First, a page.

NSW has recorded 22 new locally acquired Covid-19 cases on Wednesday as health authorities warned two "vulnerable" hospitals were at risk of transmission.
Premier Gladys Berejiklian said the latest daily total was further evidence cases were increasing at a "steady rate" and a significant spike in cases had so far been avoided.
"To date our fears about huge escalation haven't materialised and we certainly want to keep it that way," she told reporters.
But she warned it was still "early days" and it was vital residents don't become complacent.
Ms Berejiklian said if people "continued to do the right thing" Sydney was on course to exit lockdown on July 9.
Six of the latest cases were infectious in the community. All 22 are linked to previous cases.
It follows 19 local cases identified on Tuesday.
More than a dozen close contact exposure sites were revealed to the public late on Tuesday as health authorities desperately try and curtail the spread of the Delta variant in the community.
The number of local cases since June 16 now stands at 171.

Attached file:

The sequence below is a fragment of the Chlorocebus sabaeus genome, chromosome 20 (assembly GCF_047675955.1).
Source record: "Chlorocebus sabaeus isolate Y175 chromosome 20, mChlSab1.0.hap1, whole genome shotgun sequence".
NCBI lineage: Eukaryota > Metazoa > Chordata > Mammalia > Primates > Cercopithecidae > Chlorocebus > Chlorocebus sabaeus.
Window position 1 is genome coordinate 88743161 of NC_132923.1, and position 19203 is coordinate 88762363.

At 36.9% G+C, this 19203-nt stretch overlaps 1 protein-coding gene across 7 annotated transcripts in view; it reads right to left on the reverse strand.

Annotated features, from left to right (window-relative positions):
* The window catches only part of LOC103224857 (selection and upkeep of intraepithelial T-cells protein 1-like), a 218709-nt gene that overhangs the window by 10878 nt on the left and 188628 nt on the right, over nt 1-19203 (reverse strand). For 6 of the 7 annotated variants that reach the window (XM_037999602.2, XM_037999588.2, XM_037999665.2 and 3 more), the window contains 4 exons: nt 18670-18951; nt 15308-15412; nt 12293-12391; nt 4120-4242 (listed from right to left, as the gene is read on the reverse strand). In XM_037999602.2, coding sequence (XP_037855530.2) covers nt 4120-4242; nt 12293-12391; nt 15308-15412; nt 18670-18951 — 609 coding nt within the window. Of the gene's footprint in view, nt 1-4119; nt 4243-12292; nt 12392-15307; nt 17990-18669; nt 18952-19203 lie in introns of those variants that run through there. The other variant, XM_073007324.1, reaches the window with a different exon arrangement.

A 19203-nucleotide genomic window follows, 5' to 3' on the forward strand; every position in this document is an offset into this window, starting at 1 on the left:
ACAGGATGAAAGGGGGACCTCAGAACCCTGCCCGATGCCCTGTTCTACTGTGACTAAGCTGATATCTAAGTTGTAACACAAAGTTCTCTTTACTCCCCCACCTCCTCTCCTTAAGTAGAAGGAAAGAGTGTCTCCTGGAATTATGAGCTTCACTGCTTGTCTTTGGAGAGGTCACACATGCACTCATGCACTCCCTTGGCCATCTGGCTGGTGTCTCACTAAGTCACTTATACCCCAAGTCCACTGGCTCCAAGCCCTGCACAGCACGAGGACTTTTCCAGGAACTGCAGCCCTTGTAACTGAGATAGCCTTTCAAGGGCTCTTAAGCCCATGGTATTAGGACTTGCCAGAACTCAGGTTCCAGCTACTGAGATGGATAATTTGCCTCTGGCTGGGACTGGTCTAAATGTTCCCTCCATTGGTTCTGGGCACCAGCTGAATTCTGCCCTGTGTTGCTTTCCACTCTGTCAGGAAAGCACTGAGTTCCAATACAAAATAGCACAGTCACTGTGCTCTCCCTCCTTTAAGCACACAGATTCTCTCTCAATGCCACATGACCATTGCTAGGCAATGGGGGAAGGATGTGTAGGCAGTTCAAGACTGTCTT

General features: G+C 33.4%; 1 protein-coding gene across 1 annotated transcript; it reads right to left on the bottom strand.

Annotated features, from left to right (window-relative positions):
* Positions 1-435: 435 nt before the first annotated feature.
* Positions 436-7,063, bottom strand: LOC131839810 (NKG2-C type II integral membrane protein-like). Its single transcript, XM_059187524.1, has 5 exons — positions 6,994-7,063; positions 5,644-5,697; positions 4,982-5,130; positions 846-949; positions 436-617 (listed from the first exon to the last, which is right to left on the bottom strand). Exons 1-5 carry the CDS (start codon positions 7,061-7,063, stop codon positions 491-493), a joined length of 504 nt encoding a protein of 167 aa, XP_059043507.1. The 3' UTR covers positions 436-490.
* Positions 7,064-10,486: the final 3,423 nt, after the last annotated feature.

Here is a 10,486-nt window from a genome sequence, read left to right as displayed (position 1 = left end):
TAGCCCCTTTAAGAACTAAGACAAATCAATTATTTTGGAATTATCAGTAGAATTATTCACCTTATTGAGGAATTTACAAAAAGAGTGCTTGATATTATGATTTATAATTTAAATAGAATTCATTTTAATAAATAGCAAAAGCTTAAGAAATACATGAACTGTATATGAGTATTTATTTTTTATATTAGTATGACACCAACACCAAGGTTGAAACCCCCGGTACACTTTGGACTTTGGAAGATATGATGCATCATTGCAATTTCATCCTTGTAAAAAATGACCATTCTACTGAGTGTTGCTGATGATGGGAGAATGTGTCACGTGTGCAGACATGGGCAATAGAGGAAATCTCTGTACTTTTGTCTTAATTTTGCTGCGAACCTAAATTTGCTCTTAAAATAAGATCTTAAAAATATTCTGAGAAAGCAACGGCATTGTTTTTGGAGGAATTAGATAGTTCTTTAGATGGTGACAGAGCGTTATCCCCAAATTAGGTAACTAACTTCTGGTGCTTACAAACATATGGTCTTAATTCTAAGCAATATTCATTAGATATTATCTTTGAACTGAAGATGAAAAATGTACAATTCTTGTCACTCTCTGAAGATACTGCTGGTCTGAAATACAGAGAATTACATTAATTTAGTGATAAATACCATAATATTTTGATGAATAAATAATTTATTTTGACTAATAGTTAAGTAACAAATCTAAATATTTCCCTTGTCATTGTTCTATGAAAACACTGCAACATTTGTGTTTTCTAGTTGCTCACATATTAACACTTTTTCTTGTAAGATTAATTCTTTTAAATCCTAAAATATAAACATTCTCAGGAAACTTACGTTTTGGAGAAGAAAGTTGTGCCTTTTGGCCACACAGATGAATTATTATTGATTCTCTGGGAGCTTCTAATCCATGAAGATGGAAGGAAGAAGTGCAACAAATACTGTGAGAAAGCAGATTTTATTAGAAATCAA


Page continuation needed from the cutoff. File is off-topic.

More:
The state's strong testing rates continued on Wednesday, with a further 68,000 tests in the previous 24 hours.
Two hospitals on high alert
Chief Health Officer Dr Kerry Chant highlighted one case reported after the 8pm cut off that had worked in two separate hospitals while infectious.
The 24-year-old student nurse worked at Fairfield Hospital and also the Royal North Shore Hospital and the affected wards have since been locked down.
Testing to date of close contacts has produced negative results, however Dr Chant said further cases were possible.
"It's much too early to tell, whether we will have any transmission and we have taken a very broad, infectious period because of our concern about the vulnerability of health care settings," she said.
Dr Chant said she was unaware of whether the nurse was vaccinated or not.
It is not known at this stage where she acquired the virus.
Wednesday marks Sydney's fourth full day of its two-week lockdown.
Widespread QR code system to be rolled out
Minister for Customer Service Victor Dominello announced the state's QR code system would be ramped up meaning from July 12 a raft of venues would be required to display a QR check-in at entrances.
All workplaces, gyms, schools, universities and retail businesses will be required to use the system.
"Delta moves at lightning pace, so we need to adjust our circumstances accordingly," he said.
He said he'd called on Woolworths, Coles and other supermarkets to implement them as a "matter of urgency".
Students at schools will not be required to scan in.
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